Some of the most intelligent people I know, coincidentally, are those who all have one thing in common: their eating disorder. Not only are they incredibly clever, they are also emotionally intelligent and can have an enormous amount of empathy for those around them who are experiencing hardship themselves.
A number of individuals experiencing eating disorders, on the whole, know quite a lot about their illness. They know the physical consequences it has; they know the toll it can take upon their bodies. They’re aware of the costs that come with sustaining an eating disorder – or attempting to sustain an eating disorder, that is. They realise the impact that their eating disorder has upon their social life, their relationships, and their finances. They realise how much the eating disorder is doing them wrong and yet they are unable to escape from the grips of it. And this, my friends, is one of the scariest aspects of this illness.
When it comes down to it, it’s incredibly important to recognise that eating disorders serve some of purpose – and that this purpose can, and probably does, differ between individuals. And then on top of that, it’s perhaps even more important to delve further into the equation and establish what purpose the eating disorder really is serving.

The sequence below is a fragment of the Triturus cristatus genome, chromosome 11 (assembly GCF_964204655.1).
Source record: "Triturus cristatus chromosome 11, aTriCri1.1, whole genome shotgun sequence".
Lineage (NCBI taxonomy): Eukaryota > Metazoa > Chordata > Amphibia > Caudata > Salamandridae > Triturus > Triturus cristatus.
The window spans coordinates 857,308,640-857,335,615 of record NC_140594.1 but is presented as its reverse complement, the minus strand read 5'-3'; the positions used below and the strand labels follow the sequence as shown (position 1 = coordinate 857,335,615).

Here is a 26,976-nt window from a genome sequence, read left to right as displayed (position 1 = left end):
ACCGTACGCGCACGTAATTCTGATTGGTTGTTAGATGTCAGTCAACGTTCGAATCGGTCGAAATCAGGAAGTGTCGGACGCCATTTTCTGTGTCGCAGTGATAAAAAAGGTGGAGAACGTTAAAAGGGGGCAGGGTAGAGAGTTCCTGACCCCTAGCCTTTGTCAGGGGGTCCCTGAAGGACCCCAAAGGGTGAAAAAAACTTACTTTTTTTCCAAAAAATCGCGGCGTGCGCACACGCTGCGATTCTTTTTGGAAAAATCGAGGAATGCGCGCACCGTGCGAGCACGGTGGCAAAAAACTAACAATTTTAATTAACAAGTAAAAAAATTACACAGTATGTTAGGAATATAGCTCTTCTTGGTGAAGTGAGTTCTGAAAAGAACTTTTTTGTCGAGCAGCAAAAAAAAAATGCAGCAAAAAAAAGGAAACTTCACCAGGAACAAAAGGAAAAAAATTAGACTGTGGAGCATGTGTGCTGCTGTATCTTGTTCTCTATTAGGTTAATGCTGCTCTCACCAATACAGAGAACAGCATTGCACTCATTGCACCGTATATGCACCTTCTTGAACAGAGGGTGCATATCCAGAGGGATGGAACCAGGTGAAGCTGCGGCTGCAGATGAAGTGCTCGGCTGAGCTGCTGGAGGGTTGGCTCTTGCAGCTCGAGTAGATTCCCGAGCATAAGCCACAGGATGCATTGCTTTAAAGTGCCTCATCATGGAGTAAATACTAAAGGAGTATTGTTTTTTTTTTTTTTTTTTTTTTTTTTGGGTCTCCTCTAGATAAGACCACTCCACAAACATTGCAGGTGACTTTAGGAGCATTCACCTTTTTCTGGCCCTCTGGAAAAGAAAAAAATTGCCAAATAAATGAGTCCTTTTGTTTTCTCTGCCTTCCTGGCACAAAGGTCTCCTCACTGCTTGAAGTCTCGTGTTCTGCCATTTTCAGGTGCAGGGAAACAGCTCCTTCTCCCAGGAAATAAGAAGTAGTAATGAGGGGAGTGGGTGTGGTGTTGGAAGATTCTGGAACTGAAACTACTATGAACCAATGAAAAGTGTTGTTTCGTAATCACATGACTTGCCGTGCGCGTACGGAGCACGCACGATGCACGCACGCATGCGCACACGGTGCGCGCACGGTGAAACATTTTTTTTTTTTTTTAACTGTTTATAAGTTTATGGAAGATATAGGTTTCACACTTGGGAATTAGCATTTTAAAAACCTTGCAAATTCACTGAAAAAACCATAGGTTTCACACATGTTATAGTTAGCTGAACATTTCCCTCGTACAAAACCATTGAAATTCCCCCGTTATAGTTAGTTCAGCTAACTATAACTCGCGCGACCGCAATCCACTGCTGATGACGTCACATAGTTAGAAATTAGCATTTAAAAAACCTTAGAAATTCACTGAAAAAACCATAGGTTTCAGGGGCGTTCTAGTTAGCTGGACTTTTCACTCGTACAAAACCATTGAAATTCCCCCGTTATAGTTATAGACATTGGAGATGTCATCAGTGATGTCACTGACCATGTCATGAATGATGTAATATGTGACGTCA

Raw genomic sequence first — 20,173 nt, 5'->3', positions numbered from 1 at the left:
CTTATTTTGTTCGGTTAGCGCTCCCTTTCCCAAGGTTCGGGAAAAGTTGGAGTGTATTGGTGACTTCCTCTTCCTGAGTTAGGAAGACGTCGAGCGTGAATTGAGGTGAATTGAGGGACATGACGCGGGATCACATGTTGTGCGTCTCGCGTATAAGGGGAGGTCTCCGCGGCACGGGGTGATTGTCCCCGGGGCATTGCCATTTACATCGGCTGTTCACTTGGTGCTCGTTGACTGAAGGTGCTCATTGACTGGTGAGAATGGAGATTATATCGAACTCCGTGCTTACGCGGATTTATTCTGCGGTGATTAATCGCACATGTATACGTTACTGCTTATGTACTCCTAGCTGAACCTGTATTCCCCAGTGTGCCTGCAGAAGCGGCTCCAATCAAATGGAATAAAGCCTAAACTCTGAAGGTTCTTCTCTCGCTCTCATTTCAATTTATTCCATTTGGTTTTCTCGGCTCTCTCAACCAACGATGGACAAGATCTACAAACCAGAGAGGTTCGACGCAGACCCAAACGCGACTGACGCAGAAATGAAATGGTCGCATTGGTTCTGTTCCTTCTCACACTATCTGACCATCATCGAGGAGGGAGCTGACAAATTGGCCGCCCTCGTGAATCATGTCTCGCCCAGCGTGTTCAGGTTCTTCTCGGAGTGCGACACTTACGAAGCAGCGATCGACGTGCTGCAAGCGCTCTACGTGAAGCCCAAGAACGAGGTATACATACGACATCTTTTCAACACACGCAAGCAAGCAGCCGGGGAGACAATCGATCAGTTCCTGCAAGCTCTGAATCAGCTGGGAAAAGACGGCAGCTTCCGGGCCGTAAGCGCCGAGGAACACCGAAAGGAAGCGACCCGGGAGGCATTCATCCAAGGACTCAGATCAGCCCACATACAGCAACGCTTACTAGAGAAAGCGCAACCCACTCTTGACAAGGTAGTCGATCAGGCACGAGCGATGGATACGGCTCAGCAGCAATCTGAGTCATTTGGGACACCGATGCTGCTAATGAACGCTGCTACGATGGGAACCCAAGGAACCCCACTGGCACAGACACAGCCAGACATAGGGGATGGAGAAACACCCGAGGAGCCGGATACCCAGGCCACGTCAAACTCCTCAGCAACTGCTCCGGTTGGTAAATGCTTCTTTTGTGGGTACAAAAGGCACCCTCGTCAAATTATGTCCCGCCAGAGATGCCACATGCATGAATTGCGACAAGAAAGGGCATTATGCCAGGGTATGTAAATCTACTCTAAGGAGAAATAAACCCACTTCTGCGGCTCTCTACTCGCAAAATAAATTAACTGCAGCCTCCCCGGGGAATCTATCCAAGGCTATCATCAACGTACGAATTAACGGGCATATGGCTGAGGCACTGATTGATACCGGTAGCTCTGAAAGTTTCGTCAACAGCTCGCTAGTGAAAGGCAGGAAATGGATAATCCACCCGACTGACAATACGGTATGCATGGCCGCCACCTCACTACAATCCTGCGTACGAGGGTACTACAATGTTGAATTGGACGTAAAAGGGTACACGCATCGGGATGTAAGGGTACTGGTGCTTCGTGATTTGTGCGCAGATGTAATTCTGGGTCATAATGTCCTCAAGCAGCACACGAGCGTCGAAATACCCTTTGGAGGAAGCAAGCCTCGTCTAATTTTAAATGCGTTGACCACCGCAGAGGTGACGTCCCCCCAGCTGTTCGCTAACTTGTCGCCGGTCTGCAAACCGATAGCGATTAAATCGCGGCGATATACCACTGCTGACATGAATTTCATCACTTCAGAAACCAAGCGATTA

Something I’ve struggled with an immense amount in recent times is the letting go of my eating disorder – the re-feeding has happened, the exposure to new and scary foods has happened, the overexercise has ceased – but yet I’ve still managed to hold quite firmly to other eating disordered behaviours, or particular rituals. And I’ve become incredibly stubborn about letting them go. These are the behaviours and the things that are continuing to keep my eating disorder alive. These are the things that maintain the eating disorder thoughts; the rules and the rituals. These are the things I’m struggling to let go of because without them, I’m not Rebekah who has the eating disorder – I’m Rebekah who is letting go of the eating disorder. And that, to my eating disorder, is the ultimate sign of weakness.
I can look at this situation rationally. Put another person in my place for example. Someone who has been re-fed. Who is eating according to their meal plan. Who exhibits a whole heap of ritualistic behaviours but they are working on changing them because they don’t want their eating disorder anymore. I don’t see that as a weakness whatsoever. It is in fact, my friends, a strength.
Be brave, peeps. Go out on a limb. Let it go. Just let it go. Life is waiting out there for you, and it’s so much lovelier on the other side. I’m willing and I’m praying that you are, too.